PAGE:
I did a little fuel economy testing today. The weather was a bit less than 20 degrees F, and the sky was overcast, so no heat from the sun. Pretty typical winter weather in my area. I needed to go to a store about 17 miles away. I figured that's within my range, and it wasn't crazy cold, so I could do some testing without risk of not getting home or other problems.
I pre-heated the car from the wall power with the pre-heat feature for about 10 minutes before I left.
I was wearing "normal" winter clothing - coat, hat, gloves, but NOT an extra sweatshirt, long underwear, etc. The type of clothing a person would expect to wear while going in and out of buildings from a car, but not spend an hour outdoors in. During the trip, I wasn't cold. I certainly wasn't sweating either. The heater was doing it's job of making me not freeze, and allowed me to keep the electric heat off.
Also, the trip to that store takes about 30 minutes, and that's the default run time on the fuel-heater controller. I ran the fuel-burner and set the fan to blow with the temperature control set to neutral. When I got to the store, the heater had just stopped running. I popped the hood and took a photo of the gas tank. It was a little more than half-full. I don't remember my exact battery charge, but it was definitely more than half full.
In case it's a little hard to see, here's an image with a red line added at the level of the fuel.
I did some shopping for probably 45 minutes, then returned to the car, fired up the heater, and headed home. I also had to stop at the bank (where I let the heater keep running,) and the 30 minute timer on the heater was up as I arrived at another store, just a couple miles from home. Again, I lifted the hood and took a photo of the fuel tank. This time, the fuel was much lower, so I took the photo at more of a side angle.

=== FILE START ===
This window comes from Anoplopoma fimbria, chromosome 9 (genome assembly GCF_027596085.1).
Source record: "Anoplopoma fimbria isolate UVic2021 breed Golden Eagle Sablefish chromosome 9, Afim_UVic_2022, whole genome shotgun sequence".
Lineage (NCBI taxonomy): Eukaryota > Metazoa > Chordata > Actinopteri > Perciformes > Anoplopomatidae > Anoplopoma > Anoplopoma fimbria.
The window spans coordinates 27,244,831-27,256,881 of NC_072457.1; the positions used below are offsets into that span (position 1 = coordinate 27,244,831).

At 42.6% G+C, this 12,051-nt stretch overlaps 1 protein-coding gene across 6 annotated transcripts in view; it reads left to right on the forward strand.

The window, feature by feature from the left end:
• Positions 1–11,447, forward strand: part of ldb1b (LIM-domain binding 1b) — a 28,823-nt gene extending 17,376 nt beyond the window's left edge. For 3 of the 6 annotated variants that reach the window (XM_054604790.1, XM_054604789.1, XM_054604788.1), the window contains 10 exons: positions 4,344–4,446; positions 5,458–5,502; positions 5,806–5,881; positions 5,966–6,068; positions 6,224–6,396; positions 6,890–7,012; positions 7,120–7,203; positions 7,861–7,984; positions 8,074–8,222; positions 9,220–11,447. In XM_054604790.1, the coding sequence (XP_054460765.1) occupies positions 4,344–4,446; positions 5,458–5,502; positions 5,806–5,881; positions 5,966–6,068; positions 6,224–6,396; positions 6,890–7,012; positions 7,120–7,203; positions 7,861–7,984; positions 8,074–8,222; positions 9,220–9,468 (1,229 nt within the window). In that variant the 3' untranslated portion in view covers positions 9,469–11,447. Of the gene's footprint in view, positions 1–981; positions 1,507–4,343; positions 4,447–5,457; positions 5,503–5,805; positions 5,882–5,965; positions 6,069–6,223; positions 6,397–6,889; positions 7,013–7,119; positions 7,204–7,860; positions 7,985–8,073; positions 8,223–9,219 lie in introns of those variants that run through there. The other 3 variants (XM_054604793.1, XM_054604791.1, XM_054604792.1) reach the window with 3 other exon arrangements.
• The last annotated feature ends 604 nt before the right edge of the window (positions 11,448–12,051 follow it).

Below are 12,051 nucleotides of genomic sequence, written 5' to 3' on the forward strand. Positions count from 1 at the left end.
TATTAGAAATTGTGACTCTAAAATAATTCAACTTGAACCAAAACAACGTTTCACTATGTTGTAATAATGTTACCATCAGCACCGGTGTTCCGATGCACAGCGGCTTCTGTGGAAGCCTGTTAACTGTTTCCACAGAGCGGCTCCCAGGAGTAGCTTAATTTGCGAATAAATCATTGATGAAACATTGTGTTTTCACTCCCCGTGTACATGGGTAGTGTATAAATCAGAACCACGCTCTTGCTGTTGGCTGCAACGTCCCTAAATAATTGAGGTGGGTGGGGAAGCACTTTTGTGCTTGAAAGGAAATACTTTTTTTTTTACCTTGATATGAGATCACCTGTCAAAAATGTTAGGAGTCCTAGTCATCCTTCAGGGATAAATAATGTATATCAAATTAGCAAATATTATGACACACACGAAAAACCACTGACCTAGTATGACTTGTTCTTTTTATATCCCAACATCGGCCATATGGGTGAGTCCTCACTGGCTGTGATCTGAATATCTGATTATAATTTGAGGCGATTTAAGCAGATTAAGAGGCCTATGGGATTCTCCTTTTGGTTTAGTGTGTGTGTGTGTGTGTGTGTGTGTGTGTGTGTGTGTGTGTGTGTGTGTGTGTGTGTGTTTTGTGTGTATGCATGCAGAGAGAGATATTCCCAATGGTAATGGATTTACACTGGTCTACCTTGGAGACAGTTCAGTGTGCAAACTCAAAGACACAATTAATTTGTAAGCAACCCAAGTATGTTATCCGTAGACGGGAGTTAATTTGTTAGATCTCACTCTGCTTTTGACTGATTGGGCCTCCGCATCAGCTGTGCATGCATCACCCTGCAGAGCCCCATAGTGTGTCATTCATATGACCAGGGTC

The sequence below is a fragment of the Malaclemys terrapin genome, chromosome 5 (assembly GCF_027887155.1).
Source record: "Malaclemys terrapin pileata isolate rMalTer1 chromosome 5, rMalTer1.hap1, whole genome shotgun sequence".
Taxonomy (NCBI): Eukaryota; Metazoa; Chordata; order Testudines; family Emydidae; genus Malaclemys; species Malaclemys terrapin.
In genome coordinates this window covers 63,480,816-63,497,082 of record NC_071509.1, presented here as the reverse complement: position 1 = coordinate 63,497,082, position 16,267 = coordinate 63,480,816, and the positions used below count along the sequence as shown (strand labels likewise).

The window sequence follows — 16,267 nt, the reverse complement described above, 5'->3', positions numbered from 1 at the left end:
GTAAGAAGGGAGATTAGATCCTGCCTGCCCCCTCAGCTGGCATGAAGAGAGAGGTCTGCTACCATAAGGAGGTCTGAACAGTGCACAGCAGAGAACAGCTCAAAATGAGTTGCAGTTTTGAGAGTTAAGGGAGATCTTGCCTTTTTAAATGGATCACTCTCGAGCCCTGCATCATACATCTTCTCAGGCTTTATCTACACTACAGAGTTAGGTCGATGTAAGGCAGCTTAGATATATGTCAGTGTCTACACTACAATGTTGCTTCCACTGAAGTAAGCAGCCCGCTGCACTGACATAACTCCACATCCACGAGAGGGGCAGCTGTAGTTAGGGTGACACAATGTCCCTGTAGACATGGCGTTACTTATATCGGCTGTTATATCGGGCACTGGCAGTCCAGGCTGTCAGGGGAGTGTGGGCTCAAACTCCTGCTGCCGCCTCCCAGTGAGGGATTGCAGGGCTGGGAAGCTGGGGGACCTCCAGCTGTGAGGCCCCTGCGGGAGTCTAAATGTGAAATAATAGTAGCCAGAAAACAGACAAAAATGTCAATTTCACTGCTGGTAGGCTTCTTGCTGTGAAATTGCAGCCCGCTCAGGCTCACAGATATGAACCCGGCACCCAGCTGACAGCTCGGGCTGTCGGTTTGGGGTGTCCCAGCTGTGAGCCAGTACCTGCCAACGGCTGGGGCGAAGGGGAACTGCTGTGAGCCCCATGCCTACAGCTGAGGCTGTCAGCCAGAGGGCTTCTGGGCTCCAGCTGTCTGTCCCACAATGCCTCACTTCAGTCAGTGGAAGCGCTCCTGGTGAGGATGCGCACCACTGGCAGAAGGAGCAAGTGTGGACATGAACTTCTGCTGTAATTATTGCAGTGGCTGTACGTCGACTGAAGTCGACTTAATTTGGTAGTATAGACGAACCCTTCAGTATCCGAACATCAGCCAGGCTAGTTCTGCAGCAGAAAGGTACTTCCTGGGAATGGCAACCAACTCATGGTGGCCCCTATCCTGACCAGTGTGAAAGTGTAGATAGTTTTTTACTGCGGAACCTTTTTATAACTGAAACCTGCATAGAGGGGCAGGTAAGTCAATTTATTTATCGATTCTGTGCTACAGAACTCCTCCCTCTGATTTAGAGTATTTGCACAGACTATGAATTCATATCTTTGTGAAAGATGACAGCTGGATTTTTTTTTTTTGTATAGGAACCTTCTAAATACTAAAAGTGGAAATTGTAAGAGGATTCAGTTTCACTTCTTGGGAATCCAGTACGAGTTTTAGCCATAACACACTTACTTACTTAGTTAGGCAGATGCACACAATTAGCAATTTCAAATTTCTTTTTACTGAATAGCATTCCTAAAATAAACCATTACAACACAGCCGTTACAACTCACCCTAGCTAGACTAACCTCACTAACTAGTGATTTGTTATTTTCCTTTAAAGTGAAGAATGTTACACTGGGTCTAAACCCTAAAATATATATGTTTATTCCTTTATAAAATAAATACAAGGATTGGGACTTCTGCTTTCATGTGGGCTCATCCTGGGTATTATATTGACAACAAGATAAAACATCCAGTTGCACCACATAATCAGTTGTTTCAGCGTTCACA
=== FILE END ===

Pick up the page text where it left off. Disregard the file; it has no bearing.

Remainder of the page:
Again, if that's hard for you to see, here's one with a red line added for your viewing pleasure.
And yes, that is a zip-tie, and yes the fuel tank IS secure. I did NOT have an accurate way to measure what fuel is left. Potentially, I could have just run the heater again and set a timer, and checked the timer when fuel ran out. At least that way, I would have a known total run time based on that one liter of fuel.
As it is, the second photo shows how much fuel was used up after an hour of heating (two 30 minutes heats.)
The manual says that on gasoline, the heater uses 0.69 liters per hour in the HIGH mode. I don't think that the heater ever swtiched down to the low power mode while I used it today. Also, it looks like I used more than .69 of a liter. My best guess looking at the fuel tank it that I used closer to .85 or .9 liters in that one hour burn time. I was running E85, and I know that when used to power an engine, fuel economy usually drops about 20-25%.
E85 has about 71-72% the theoretical heat energy content compared to gasoline.
0.69 l/hr divided by 72% = 0.958 liters per hour.
And all this time, I was just GUESSING about a liter per hour.
The trip was 35 miles total. I was using the freeway most of the that, going about 60 miles per hour. I did see a Nissan LEAF on the freeway on the way home, which was cool. Seeing a LEAF in my area is rare. I had 13 miles left on the range-o-meter when I got home. Actual miles traveled plus R.R. comes to 48 miles. I started with a full charge, but was mostly on the freeway, (and it's winter,) so numbers lower than the EPA 62 are expected. It always amazes me how driving on the freeway knocks the range down!
I have a feeling that my heater may not get as hot as the one running on diesel. I'll also have to try running the heater on straight gasoline and see how it compares for heat and fuel consumption.
Of course, the clerk at the gas station is going to look at me funny when I buy one liter of gas!